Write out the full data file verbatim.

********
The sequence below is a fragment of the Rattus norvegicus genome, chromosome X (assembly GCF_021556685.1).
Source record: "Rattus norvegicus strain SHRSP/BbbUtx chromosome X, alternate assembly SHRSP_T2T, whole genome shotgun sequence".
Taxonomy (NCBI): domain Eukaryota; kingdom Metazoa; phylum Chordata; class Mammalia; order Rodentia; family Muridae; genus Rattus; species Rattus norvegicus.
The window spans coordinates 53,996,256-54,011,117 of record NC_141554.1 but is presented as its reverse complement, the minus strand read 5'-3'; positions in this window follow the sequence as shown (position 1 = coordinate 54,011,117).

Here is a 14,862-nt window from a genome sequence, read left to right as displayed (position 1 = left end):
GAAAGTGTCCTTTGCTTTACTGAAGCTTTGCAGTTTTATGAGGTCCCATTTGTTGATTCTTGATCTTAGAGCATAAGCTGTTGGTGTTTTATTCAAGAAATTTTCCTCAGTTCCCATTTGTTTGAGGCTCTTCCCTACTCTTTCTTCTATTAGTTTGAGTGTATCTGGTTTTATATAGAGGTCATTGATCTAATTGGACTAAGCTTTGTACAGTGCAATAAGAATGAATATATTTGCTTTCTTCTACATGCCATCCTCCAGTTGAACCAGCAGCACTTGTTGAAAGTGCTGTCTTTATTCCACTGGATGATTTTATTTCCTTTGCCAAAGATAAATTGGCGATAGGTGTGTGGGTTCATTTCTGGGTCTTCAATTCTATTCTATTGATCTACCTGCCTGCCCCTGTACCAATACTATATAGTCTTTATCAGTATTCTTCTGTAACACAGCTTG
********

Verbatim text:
The sequence below is a fragment of the Rattus norvegicus genome, chromosome X (assembly GCF_021556685.1).
Source record: "Rattus norvegicus strain SHRSP/BbbUtx chromosome X, alternate assembly SHRSP_T2T, whole genome shotgun sequence".
Taxonomy (NCBI): domain Eukaryota; kingdom Metazoa; phylum Chordata; class Mammalia; order Rodentia; family Muridae; genus Rattus; species Rattus norvegicus.
The window spans coordinates 53,996,256-54,011,117 of record NC_141554.1 but is presented as its reverse complement, the minus strand read 5'-3'; positions in this window follow the sequence as shown (position 1 = coordinate 54,011,117).

Here is a 14,862-nt window from a genome sequence, read left to right as displayed (position 1 = left end):
GAAAGTGTCCTTTGCTTTACTGAAGCTTTGCAGTTTTATGAGGTCCCATTTGTTGATTCTTGATCTTAGAGCATAAGCTGTTGGTGTTTTATTCAAGAAATTTTCCTCAGTTCCCATTTGTTTGAGGCTCTTCCCTACTCTTTCTTCTATTAGTTTGAGTGTATCTGGTTTTATATAGAGGTCATTGATCTAATTGGACTAAGCTTTGTACAGTGCAATAAGAATGAATATATTTGCTTTCTTCTACATGCCATCCTCCAGTTGAACCAGCAGCACTTGTTGAAAGTGCTGTCTTTATTCCACTGGATGATTTTATTTCCTTTGCCAAAGATAAATTGGCGATAGGTGTGTGGGTTCATTTCTGGGTCTTCAATTCTATTCTATTGATCTACCTGCCTGCCCCTGTACCAATACTATATAGTCTTTATCAGTATTCTTCTGTAACACAGCTTG